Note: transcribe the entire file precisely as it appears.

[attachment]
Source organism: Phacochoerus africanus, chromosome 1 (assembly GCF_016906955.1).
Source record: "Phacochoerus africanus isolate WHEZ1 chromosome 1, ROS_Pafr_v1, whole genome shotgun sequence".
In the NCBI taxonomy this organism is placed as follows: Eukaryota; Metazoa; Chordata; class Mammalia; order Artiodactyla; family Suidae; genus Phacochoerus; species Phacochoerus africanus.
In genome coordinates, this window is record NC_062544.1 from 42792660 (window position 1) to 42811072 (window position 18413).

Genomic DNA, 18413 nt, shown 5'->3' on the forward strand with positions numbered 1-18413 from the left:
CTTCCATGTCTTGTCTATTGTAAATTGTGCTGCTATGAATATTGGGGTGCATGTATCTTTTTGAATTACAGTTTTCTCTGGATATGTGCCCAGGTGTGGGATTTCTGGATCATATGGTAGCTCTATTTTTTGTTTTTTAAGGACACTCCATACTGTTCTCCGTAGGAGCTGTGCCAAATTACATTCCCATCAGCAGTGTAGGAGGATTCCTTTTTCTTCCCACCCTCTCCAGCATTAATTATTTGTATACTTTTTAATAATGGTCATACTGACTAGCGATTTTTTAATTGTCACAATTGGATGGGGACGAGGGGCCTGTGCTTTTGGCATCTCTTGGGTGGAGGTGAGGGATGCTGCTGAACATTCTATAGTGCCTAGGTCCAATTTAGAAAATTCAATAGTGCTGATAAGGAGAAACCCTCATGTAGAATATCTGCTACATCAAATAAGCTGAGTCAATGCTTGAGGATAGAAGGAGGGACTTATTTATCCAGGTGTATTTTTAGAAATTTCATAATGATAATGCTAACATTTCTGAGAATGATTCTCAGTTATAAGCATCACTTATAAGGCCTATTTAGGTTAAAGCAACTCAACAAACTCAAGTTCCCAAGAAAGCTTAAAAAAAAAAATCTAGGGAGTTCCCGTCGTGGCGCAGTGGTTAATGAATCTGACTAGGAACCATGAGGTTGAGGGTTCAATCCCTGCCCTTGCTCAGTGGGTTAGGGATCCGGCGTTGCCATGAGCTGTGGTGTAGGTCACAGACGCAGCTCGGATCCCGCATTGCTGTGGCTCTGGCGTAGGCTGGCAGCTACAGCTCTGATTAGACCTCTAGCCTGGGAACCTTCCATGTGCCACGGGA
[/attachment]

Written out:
Source organism: Phacochoerus africanus, chromosome 1 (assembly GCF_016906955.1).
Source record: "Phacochoerus africanus isolate WHEZ1 chromosome 1, ROS_Pafr_v1, whole genome shotgun sequence".
In the NCBI taxonomy this organism is placed as follows: Eukaryota; Metazoa; Chordata; class Mammalia; order Artiodactyla; family Suidae; genus Phacochoerus; species Phacochoerus africanus.
In genome coordinates, this window is record NC_062544.1 from 42792660 (window position 1) to 42811072 (window position 18413).

Genomic DNA, 18413 nt, shown 5'->3' on the forward strand with positions numbered 1-18413 from the left:
CTTCCATGTCTTGTCTATTGTAAATTGTGCTGCTATGAATATTGGGGTGCATGTATCTTTTTGAATTACAGTTTTCTCTGGATATGTGCCCAGGTGTGGGATTTCTGGATCATATGGTAGCTCTATTTTTTGTTTTTTAAGGACACTCCATACTGTTCTCCGTAGGAGCTGTGCCAAATTACATTCCCATCAGCAGTGTAGGAGGATTCCTTTTTCTTCCCACCCTCTCCAGCATTAATTATTTGTATACTTTTTAATAATGGTCATACTGACTAGCGATTTTTTAATTGTCACAATTGGATGGGGACGAGGGGCCTGTGCTTTTGGCATCTCTTGGGTGGAGGTGAGGGATGCTGCTGAACATTCTATAGTGCCTAGGTCCAATTTAGAAAATTCAATAGTGCTGATAAGGAGAAACCCTCATGTAGAATATCTGCTACATCAAATAAGCTGAGTCAATGCTTGAGGATAGAAGGAGGGACTTATTTATCCAGGTGTATTTTTAGAAATTTCATAATGATAATGCTAACATTTCTGAGAATGATTCTCAGTTATAAGCATCACTTATAAGGCCTATTTAGGTTAAAGCAACTCAACAAACTCAAGTTCCCAAGAAAGCTTAAAAAAAAAAATCTAGGGAGTTCCCGTCGTGGCGCAGTGGTTAATGAATCTGACTAGGAACCATGAGGTTGAGGGTTCAATCCCTGCCCTTGCTCAGTGGGTTAGGGATCCGGCGTTGCCATGAGCTGTGGTGTAGGTCACAGACGCAGCTCGGATCCCGCATTGCTGTGGCTCTGGCGTAGGCTGGCAGCTACAGCTCTGATTAGACCTCTAGCCTGGGAACCTTCCATGTGCCACGGGA